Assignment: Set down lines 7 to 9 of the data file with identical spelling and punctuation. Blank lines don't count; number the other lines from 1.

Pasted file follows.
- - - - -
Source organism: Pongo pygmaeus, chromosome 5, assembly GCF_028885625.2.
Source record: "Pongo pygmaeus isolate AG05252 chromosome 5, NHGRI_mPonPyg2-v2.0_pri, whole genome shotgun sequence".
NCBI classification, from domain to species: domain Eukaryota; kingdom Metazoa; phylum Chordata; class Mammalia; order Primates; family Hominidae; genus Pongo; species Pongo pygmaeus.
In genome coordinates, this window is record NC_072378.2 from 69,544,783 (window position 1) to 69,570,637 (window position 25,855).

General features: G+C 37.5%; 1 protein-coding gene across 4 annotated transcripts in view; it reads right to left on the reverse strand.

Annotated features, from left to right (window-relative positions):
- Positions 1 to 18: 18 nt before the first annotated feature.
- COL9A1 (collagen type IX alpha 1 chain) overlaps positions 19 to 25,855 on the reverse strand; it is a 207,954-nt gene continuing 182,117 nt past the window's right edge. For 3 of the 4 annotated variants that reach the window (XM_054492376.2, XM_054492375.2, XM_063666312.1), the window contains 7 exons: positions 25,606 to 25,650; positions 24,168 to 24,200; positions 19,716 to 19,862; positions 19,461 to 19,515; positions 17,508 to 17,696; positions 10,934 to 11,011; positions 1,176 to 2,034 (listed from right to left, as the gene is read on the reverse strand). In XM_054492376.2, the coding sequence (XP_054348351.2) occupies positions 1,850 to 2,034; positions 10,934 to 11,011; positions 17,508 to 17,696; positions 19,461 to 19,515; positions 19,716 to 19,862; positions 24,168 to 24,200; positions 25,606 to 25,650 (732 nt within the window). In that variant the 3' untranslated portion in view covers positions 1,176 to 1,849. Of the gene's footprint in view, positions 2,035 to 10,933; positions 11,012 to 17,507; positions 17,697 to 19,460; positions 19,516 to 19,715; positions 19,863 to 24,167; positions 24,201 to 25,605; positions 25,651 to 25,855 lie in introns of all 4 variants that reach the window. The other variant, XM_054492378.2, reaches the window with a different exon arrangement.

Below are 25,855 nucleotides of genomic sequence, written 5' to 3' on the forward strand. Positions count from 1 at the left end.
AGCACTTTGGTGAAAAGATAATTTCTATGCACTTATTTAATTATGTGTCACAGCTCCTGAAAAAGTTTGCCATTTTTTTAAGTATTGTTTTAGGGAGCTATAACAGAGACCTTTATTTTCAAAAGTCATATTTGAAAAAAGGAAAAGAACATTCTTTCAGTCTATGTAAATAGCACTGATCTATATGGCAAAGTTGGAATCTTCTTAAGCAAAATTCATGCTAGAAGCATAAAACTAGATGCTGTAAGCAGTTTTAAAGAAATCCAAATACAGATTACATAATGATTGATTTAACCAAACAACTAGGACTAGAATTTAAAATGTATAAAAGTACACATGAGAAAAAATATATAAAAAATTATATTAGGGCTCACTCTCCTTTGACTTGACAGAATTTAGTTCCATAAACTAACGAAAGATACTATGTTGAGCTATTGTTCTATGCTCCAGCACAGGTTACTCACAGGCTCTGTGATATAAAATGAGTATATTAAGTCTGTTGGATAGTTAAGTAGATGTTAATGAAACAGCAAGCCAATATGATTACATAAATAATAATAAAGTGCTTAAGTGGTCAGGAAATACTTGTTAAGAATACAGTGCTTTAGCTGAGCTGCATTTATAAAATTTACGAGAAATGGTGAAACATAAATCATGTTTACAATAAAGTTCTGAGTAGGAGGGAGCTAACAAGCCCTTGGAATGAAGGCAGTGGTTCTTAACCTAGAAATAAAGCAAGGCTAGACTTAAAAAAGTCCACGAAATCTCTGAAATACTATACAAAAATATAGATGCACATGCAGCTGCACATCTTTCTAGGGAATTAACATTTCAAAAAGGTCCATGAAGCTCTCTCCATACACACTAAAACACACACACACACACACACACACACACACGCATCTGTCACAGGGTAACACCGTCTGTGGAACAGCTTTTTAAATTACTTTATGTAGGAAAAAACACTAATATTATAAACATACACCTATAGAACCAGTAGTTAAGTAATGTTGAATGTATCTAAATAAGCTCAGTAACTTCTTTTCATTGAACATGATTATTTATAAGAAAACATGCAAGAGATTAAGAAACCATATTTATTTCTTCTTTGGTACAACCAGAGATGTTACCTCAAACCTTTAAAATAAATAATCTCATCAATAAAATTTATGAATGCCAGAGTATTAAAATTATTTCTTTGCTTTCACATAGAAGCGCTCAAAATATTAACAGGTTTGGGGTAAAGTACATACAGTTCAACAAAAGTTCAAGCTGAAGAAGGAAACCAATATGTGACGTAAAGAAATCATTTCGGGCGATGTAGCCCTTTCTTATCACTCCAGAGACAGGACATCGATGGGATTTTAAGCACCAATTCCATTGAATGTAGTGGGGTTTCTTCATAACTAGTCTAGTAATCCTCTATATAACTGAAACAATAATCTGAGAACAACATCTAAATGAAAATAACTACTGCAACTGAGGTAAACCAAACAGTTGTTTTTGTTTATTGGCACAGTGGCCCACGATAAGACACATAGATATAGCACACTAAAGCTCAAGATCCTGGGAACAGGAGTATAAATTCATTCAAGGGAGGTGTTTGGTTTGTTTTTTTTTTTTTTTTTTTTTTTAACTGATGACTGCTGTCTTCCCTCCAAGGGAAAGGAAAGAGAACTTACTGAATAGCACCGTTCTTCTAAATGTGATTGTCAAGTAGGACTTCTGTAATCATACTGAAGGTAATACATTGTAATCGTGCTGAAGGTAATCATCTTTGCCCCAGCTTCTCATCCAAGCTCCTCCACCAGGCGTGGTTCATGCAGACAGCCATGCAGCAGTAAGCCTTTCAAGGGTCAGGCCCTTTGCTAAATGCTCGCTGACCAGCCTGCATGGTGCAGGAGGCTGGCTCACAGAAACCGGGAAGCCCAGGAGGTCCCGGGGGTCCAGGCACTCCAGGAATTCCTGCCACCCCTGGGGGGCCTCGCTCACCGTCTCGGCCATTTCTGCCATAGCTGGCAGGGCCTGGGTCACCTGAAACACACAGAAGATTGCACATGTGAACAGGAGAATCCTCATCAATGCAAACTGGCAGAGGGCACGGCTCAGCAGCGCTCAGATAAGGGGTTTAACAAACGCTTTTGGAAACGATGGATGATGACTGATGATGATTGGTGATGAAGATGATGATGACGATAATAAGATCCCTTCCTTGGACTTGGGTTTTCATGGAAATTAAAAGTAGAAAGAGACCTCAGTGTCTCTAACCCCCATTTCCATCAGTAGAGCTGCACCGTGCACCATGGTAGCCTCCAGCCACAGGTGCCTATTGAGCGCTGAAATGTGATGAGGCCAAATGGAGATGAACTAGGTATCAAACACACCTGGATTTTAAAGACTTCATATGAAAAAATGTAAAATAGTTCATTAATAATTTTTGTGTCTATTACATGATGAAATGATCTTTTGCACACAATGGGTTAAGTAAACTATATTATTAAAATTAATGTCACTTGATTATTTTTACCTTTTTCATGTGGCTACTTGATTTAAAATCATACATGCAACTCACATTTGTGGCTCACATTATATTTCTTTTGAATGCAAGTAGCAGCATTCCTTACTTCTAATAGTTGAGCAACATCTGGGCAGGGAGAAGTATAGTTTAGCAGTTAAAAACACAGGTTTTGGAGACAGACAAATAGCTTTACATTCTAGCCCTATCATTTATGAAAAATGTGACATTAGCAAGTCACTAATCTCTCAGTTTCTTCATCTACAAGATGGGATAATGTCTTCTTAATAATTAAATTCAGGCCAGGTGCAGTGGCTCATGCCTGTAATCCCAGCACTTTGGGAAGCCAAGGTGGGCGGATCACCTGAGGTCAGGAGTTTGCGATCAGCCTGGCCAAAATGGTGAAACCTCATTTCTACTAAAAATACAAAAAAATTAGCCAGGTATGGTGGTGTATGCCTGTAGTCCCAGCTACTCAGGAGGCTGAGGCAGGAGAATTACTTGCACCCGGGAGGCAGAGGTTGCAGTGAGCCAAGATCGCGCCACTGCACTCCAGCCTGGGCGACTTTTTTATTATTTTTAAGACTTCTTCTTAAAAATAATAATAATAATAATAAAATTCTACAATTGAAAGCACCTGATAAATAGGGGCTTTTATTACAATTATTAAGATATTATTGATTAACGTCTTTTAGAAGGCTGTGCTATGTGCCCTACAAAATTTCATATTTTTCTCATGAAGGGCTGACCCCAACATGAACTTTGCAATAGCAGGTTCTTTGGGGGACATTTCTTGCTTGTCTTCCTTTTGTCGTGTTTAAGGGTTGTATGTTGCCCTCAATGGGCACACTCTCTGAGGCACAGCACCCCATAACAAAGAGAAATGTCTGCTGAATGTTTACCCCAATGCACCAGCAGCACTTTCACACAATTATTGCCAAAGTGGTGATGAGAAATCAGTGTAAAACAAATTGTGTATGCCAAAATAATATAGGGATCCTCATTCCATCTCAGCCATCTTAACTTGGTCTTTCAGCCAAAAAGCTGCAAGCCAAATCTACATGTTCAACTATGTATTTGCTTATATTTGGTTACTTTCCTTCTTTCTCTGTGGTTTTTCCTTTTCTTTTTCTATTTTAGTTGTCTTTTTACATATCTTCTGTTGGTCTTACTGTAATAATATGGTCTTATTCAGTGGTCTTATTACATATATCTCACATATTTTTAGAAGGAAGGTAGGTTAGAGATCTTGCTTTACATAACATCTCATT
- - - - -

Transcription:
- Positions 1 to 18: 18 nt before the first annotated feature.
- COL9A1 (collagen type IX alpha 1 chain) overlaps positions 19 to 25,855 on the reverse strand; it is a 207,954-nt gene continuing 182,117 nt past the window's right edge. For 3 of the 4 annotated variants that reach the window (XM_054492376.2, XM_054492375.2, XM_063666312.1), the window contains 7 exons: positions 25,606 to 25,650; positions 24,168 to 24,200; positions 19,716 to 19,862; positions 19,461 to 19,515; positions 17,508 to 17,696; positions 10,934 to 11,011; positions 1,176 to 2,034 (listed from right to left, as the gene is read on the reverse strand). In XM_054492376.2, the coding sequence (XP_054348351.2) occupies positions 1,850 to 2,034; positions 10,934 to 11,011; positions 17,508 to 17,696; positions 19,461 to 19,515; positions 19,716 to 19,862; positions 24,168 to 24,200; positions 25,606 to 25,650 (732 nt within the window). In that variant the 3' untranslated portion in view covers positions 1,176 to 1,849. Of the gene's footprint in view, positions 2,035 to 10,933; positions 11,012 to 17,507; positions 17,697 to 19,460; positions 19,516 to 19,715; positions 19,863 to 24,167; positions 24,201 to 25,605; positions 25,651 to 25,855 lie in introns of all 4 variants that reach the window. The other variant, XM_054492378.2, reaches the window with a different exon arrangement.

Below are 25,855 nucleotides of genomic sequence, written 5' to 3' on the forward strand. Positions count from 1 at the left end.